Sometimes investors get overly pessimistic about a dividend payer and push the stock deeply lower over temporary concerns. A high dividend yield in this case is an opportunity. Other times, however, there are long-term issues that are properly reflected in the stock price and abnormally high yield. Today, investors need to be careful with CenturyLink, Inc. (NYSE:LUMN), NGL Energy Partners LP (NYSE:NGL), and BP Prudhoe Bay Royalty Trust (NYSE:BPT). The double-digit yields all three offer, reaching as high as 21%, look more like yield traps than good deals.
Bigger, but highly leveraged
CenturyLink became one of the largest enterprise communications providers in the United States following its merger with Level 3 Communications in late 2017. The combined entity is supposed to be able to compete with giant rivals like AT&T in offering telecom and IT services to businesses. Now that the deal has been consummated, CenturyLink is also looking to cut costs and streamline operations, eventually leading to a more profitable business. Time may prove this move a good one, but right now things look a little stretched.
For example, CenturyLink's debt at the end of 2017 was twice what it was at the start of the year. Clearly, that was related to the Level 3 deal, but the company's debt-to-EBITDA level is now roughly 4.3, compared to AT&T's 3.1 and Verizon's 2.7. And while the notion of financial and business synergies is great, such hyped-up merger benefits don't always materialize. If that turns out to be the case here, CenturyLink's nearly 14% yield may prove tough to support.
In fact, it's already hard for the company to support. CenturyLink has paid out more in dividends than it has earned since it cut its dividend in 2013. And while cash flow, which is used to pay dividends, has been enough to support the dividend in the past, the coverage there isn't particularly robust at the moment. Just take a look at the chart below.
Now reexamine the big acquisition. Not only does CenturyLink have to integrate the new businesses into its own, but it has to pay down debt in a capital-intensive industry and continue to support a dividend that's already on thin ice. I'm not saying that management can't get all of that done, only that buying into that premise is a big risk to take on for investors trying to live off the dividend payments this company is throwing off. Most income investors would be better off elsewhere.
Getting through a rough patch
NGL Energy Partners, a midstream oil and natural gas company, has an over-14% yield and is trying to dig itself out from a huge debt hole. At the start of 2018, the partnership had $2.9 billion in long-term debt and a debt-to-EBITDA ratio of 9.6. The picture doesn't get much better from here, with interest expenses eating up 35% of EBITDA in the nine months through Dec. 31, 2017, and distributable cash flow declining over 40% in that span. Part of the issue here relates to business disruptions from hurricanes, but hurricanes didn't lead to that huge debt load -- aggressive expansion did. In the roughly two years following the partnership's mid-2011 IPO it made 24 acquisitions at a total cost of $1.8 billion. The market has good reason to be concerned, and has pushed the units down to the point where the distribution yield is over 14%.
NGL has already cut its distribution once, in early 2016, to free up cash. And it's taking steps to rectify the debt overhang, including selling assets like a propane distribution business. The partnership's distributable cash flow, meanwhile, should improve as the impact of the recent hurricanes abates. However, this is clearly not a financially strong partnership that is offering a rock-solid distribution.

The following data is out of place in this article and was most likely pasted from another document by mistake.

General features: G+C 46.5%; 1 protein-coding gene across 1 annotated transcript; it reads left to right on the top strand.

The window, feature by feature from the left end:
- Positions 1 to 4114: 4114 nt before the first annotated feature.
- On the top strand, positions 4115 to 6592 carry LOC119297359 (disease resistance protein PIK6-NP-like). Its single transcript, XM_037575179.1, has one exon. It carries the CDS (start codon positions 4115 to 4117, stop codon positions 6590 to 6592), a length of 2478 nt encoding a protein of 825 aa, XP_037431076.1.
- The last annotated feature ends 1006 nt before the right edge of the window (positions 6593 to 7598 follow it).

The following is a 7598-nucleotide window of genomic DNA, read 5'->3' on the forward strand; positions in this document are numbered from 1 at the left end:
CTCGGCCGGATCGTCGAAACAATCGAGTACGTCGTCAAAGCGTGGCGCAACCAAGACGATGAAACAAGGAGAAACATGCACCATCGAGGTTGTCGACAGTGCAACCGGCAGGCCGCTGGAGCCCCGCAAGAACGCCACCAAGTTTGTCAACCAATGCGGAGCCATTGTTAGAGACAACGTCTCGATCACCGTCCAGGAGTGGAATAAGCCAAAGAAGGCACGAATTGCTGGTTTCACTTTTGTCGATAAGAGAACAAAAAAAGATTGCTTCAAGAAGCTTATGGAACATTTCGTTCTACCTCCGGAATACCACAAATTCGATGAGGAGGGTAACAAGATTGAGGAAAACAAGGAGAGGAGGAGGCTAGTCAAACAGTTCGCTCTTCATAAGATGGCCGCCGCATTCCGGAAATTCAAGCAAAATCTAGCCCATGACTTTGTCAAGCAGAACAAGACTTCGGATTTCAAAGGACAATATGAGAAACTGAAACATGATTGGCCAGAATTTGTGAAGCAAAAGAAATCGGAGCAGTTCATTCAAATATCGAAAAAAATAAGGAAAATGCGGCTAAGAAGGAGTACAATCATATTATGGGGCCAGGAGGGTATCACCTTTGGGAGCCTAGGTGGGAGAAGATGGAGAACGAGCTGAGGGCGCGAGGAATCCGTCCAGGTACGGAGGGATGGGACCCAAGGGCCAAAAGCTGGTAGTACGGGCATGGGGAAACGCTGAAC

Management appears confident that it can get its leverage under control and maintain the distribution. However, the high yield isn't worth the risk that the partnership can't make good on that front. Conservative investors should look elsewhere, especially since the midstream space is currently out of favor and even the best-run partnerships appear to be on sale today.
Know what you own
Last up is BP Prudhoe Bay Royalty Trust and its massive 21% yield. Or at least that's what you'll see on most stock-quote services. Make no mistake: It's an illusion. Unlike the two stocks above, this is a case of understanding the investments you make.
Quote services generally take the most recent quarterly dividend and multiply by four to get an annualized dividend number. That usually works well, but not when the dividend is variable, as is the case with BP Prudhoe Bay Royalty Trust. This trust's dividend is driven by two main factors: the often-volatile price of oil and the amount of crude pumped from Alaskan oil lands on which the trust has a roughly 16.4% royalty interest.
As oil prices and production vary, so will the distribution from this pass-through entity. For example, the most recent dividend was $1.23 per unit, but the previous disbursement was just $0.67 per unit. That's a big difference largely driven by a 20% increase in production between the two periods. BP Prudhoe Bay Royalty Trust is probably as close as most investors can get to owning an oil well, but it certainly isn't a way to get a stable income stream.
Look past the yield
Dividend yields can be an important indicator of opportunity, since Wall Street frequently gets irrational and pushes prices down -- and yields up -- over short-term concerns. However, that isn't always the case -- which means yield alone isn't enough. You have to dig in and understand what's going on. BP Prudhoe Bay Royalty Trust is the perfect example of the need to know the story behind the dividend yield. Telecom CenturyLink and midstream player NGL Energy Partners, meanwhile, are more complex situations where you need to balance risk against reward before making a buy decision. In all three cases, it looks like that balance is tilted too far toward risk for most investors.